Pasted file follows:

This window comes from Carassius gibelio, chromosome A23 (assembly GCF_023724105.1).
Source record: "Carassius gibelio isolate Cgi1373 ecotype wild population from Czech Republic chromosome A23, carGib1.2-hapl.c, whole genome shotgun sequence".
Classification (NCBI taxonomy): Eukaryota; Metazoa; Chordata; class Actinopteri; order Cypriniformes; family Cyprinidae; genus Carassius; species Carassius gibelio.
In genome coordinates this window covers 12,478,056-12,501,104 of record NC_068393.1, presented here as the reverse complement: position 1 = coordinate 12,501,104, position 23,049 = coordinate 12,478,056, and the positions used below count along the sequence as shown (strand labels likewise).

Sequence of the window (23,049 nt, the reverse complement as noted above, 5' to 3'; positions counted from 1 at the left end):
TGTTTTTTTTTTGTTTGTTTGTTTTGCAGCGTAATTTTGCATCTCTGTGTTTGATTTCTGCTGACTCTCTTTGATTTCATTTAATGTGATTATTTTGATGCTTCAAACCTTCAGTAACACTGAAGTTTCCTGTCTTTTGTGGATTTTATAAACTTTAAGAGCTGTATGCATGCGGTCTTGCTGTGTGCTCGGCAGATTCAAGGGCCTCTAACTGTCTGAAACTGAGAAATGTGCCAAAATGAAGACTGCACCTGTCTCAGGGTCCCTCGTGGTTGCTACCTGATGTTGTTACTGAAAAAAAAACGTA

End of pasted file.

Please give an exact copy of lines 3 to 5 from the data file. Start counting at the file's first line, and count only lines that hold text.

Classification (NCBI taxonomy): Eukaryota; Metazoa; Chordata; class Actinopteri; order Cypriniformes; family Cyprinidae; genus Carassius; species Carassius gibelio.
In genome coordinates this window covers 12,478,056-12,501,104 of record NC_068393.1, presented here as the reverse complement: position 1 = coordinate 12,501,104, position 23,049 = coordinate 12,478,056, and the positions used below count along the sequence as shown (strand labels likewise).

Sequence of the window (23,049 nt, the reverse complement as noted above, 5' to 3'; positions counted from 1 at the left end):